Instead, at the moment of seizure, the officer was without knowledge, definite or otherwise, of a reported bicycle theft in the area or that the bicycles were otherwise related to criminal activity. We disagree that the defendant's apparent lack of specific knowledge of the bicycle brand, and his alleged apathy regarding the security of an expensive bicycle after his arrest, permitted a reasonable inference that the bicycle was stolen; instead, while the circumstances understandably raised suspicion, without more information this conclusion remained speculative. The record lacks any evidence suggesting that, when observed and seized, the bicycles located near the defendant were apparently stolen.
Turning to the Commonwealth's alternative contention, that officers seized the bicycles for the sole purpose of protecting the unsecured property, we similarly find this argument to be without merit. This court is bound by the factual determinations made by the motion judge, absent clear error, and reviews the judge's application of the law to the facts as found. See Commonwealth v. Cullen, 62 Mass.App.Ct. 390, 391–392, 816 N.E.2d 1228 (2004). The motion judge explicitly discredited testimony that the bicycles were taken for the noninvestigatory purpose of “safekeeping.”3 Indeed, the officer's seizure of both bicycles belies such an intent. Based on the record evidence, the judge's findings in this regard are not clearly erroneous. While we agree with the Commonwealth that the standard by which to review the intentions of the officer in seizing the bicycles is objective, permitting us to ignore any findings of subjective intent, such as whether the police also suspected the defendant of another crime, such a determination is only proper where “the police are doing no more than they are legally permitted and objectively authorized to do.” Commonwealth v. Santana, 420 Mass. 205, 209, 649 N.E.2d 717 (1995), quoting from United States v. Trigg, 878 F.2d 1037, 1041 (7th Cir.1989), cert. denied sub. nom. Cummins v. United States, 502 U.S. 962, 112 S.Ct. 428, 116 L.Ed.2d 448 (1991).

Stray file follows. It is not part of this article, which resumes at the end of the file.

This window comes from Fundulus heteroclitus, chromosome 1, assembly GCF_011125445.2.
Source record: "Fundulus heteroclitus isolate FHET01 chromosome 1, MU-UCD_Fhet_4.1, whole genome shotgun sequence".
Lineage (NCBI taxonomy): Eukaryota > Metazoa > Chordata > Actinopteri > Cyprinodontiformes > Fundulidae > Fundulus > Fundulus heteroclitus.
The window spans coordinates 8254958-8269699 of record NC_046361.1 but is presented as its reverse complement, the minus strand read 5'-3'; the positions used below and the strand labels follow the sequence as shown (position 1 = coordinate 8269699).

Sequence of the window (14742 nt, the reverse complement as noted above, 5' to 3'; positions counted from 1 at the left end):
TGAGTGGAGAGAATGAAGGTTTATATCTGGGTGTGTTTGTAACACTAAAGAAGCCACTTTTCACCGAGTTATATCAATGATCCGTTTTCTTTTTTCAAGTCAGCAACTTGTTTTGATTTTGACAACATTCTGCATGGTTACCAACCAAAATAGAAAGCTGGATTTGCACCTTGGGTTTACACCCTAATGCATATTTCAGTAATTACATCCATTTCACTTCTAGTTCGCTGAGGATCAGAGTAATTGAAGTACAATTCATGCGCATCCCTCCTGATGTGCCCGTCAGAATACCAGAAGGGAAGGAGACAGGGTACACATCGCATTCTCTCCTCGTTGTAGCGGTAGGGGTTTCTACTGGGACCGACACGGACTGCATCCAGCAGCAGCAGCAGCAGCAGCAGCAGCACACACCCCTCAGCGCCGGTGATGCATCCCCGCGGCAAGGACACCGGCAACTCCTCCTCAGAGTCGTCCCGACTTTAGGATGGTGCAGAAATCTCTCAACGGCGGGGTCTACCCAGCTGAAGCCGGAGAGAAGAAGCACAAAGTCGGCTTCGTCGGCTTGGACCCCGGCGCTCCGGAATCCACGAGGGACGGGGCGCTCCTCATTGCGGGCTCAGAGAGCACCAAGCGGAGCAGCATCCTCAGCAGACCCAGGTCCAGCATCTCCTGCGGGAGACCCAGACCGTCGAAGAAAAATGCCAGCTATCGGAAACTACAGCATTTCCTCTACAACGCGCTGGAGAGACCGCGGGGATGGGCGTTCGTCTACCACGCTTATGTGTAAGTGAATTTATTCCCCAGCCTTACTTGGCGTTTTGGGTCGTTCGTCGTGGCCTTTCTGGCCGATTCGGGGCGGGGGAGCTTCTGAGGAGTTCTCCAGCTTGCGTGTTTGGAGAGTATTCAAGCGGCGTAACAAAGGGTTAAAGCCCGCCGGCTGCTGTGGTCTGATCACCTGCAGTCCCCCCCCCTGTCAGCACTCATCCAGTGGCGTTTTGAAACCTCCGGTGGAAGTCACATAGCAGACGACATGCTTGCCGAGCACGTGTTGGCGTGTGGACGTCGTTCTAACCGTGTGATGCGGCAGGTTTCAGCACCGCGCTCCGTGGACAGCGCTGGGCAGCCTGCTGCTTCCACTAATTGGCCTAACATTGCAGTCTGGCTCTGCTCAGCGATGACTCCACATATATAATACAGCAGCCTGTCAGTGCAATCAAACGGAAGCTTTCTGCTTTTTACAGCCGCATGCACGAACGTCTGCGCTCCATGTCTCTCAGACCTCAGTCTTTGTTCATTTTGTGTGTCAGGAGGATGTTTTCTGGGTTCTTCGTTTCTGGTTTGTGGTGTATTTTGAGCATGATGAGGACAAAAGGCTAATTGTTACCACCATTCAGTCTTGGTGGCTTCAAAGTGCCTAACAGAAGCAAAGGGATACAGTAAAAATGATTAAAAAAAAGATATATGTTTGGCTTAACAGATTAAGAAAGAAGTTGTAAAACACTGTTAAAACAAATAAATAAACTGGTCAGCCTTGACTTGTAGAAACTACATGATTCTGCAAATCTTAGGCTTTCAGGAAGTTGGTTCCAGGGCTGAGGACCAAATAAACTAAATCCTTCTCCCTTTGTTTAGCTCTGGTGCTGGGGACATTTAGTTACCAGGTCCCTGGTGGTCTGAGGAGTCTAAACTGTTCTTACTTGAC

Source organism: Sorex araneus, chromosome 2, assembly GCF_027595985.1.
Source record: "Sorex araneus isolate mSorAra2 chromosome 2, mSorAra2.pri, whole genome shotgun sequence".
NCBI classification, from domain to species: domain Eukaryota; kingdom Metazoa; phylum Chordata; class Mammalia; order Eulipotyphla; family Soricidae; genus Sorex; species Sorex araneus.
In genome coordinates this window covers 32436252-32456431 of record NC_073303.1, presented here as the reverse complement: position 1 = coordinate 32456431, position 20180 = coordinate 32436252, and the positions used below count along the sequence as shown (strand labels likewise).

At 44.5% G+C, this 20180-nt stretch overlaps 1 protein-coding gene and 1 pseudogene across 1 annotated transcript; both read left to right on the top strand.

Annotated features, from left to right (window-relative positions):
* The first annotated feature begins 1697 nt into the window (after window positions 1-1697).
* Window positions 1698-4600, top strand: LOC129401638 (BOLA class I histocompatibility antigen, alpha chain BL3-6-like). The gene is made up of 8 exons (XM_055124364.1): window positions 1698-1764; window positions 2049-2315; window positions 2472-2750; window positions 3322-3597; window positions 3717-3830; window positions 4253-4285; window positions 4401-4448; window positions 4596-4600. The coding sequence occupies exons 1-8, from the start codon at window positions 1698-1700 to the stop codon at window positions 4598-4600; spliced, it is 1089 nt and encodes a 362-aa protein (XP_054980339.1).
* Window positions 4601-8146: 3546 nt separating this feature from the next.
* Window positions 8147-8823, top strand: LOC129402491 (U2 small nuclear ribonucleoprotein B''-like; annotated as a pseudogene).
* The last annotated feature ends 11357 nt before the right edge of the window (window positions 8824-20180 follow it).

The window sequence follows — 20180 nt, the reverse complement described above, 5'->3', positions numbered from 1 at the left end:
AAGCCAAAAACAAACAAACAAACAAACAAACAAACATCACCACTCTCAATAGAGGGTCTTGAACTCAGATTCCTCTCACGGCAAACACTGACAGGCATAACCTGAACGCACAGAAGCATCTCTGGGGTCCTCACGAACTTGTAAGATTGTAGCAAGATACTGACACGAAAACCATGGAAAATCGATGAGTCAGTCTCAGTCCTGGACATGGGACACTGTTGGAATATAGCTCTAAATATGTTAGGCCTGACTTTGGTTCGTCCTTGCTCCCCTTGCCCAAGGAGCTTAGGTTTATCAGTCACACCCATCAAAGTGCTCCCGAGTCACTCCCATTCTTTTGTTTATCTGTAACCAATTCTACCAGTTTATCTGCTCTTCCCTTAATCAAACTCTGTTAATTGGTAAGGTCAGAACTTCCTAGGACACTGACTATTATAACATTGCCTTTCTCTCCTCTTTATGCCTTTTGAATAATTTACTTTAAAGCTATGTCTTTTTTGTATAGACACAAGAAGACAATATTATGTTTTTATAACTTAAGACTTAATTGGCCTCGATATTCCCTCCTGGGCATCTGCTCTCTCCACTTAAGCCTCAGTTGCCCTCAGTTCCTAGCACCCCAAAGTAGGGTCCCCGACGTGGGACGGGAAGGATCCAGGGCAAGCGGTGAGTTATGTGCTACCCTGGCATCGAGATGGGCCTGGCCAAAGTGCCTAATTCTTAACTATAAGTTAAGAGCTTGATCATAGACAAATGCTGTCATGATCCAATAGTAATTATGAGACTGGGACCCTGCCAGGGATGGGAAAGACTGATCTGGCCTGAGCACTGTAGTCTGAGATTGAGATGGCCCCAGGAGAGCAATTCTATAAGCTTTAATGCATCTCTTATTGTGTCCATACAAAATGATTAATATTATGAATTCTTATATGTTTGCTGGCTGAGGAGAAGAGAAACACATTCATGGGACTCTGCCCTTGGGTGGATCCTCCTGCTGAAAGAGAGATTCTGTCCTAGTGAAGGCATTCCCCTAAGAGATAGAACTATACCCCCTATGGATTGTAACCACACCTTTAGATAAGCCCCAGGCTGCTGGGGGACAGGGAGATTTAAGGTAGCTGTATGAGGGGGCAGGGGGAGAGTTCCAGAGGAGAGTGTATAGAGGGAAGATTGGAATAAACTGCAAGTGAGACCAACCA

Even if a warrantless seizure of the bicycles for safekeeping was proper under these circumstances, a proposition with which we do not agree,4 the officers' use of the serial number(s) of the bikes rendered the seizure unlawful because their purported impoundment for safekeeping was improperly transformed into an investigatory search. See Commonwealth v. Vuthy Seng, 436 Mass. 537, 550–554, 766 N.E.2d 492, cert. denied, 537 U.S. 942, 123 S.Ct. 342, 154 L.Ed.2d 249 (2002); Commonwealth v. Murphy, 63 Mass.App.Ct. 11, 16, 822 N.E.2d 320 (2005).
Discerning no legal error, we affirm the judge's allowance of the motion.
Order allowing motion to suppress affirmed.
1. Obviously, once seized, item(s) shown to have been stolen need not be returned to anyone other than the rightful owner.
2. The statute reads, in relevant part: “A search conducted incident to an arrest may be made only for the purposes of seizing fruits, instrumentalities, contraband and other evidence of the crime for which the arrest has been made, in order to prevent its destruction or concealment; and removing any weapons that the arrestee might use to resist arrest or effect his escape. Property seized as a result of a search in violation of the provisions of this paragraph shall not be admissible in evidence in criminal proceedings.” G.L. c. 276, § 1, as amended by St.1964, c. 557, § 1.
3. The judge specifically found that “the Sergeant took the bikes back to the police station to investigate further to determine if they were stolen.”
4. Notably, the judge found that there were two potential custodians on the premises, the defendant's aunt, seated next to him when he was first observed, and his grandmother, a resident of the housing complex.